An immensely readable, nondidactic study of how “perpetuating the War for the Greater Middle East is not enhancing American...

AMERICA'S WAR FOR THE GREATER MIDDLE EAST

A MILITARY HISTORY

A critical examination of the four decades–long failed U.S. policy of using military force to solve the ongoing crises in the Middle East.

From the disastrous attempt to rescue the U.S. embassy hostages in Tehran in 1980 to the present day, Army veteran and author Bacevich (Emeritus, International Relations and History/Boston Univ.; Breach of Trust: How Americans Failed Their Soldiers and Their Country, 2014, etc.) finds few accomplishments in the U.S. military action in the Middle East. The irony that the most peaceable, guileless president, Jimmy Carter, was the one to implement the first direct military action in the region (“An attempt by any outside force to gain control of the Persian Gulf region will be regarded as an assault on the vital interests of the United States”) underscores what the author sees as a long-running lack of clarity and focus to American policy. Thus, the Persian Gulf—specifically, the access to its oil—assumed new importance to the United States, and the region became a significant “area of responsibility” to be governed by the newly christened U.S. Central Command. Following a truly eye-opening diagram at the book’s beginning, which delineates the many staggered “selected campaigns and operations, 1980-” in the region by the U.S., Bacevich moves chronologically through these unfortunate military engagements—e.g., Operation Cyclone, the covert arming of the Afghan resistance to counter the Soviet invasion of Afghanistan. This particular campaign, writes the author, deserves mention for two reasons: it laid the foundation for the later overt actions, and it illustrates the persistent pattern of “intently focusing on solving one problem, to exacerbate a second and plant the seeds of a third.” Over and over, the U.S. military mentality of “we won, they lost” proved short-lived and misguided.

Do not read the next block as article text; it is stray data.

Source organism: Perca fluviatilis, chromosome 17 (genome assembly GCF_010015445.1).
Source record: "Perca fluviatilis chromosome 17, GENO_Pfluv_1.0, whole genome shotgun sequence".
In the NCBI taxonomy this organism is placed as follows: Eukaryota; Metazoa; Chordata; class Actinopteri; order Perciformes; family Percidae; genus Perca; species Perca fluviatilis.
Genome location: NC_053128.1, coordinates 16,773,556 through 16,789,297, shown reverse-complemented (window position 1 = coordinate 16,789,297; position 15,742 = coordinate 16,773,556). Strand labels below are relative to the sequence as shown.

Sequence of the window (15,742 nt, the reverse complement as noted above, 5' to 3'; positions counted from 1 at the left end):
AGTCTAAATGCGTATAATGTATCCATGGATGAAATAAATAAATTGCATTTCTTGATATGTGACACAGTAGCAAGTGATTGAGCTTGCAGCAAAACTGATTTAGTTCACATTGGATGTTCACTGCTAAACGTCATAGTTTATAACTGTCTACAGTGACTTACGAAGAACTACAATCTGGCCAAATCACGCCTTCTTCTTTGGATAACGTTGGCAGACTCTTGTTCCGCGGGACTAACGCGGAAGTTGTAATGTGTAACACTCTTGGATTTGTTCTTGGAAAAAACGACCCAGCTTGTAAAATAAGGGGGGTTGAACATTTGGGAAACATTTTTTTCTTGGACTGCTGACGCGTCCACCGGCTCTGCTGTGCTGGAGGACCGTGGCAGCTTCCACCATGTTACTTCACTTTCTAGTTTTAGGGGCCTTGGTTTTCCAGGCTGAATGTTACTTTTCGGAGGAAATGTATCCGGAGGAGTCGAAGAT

An immensely readable, nondidactic study of how “perpetuating the War for the Greater Middle East is not enhancing American freedom, abundance, and security. If anything, it is having the opposite effect.”

Pub Date: April 5, 2016

ISBN: 978-0-553-39393-4

Page Count: 496

Publisher: Random House

Review Posted Online: Feb. 15, 2016

Kirkus Reviews Issue: March 1, 2016

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The author's youthfulness helps to assure the inevitable comparison with the Anne Frank diary although over and above the...

NIGHT

Elie Wiesel spent his early years in a small Transylvanian town as one of four children. 

He was the only one of the family to survive what Francois Maurois, in his introduction, calls the "human holocaust" of the persecution of the Jews, which began with the restrictions, the singularization of the yellow star, the enclosure within the ghetto, and went on to the mass deportations to the ovens of Auschwitz and Buchenwald. There are unforgettable and horrifying scenes here in this spare and sombre memoir of this experience of the hanging of a child, of his first farewell with his father who leaves him an inheritance of a knife and a spoon, and of his last goodbye at Buchenwald his father's corpse is already cold let alone the long months of survival under unconscionable conditions.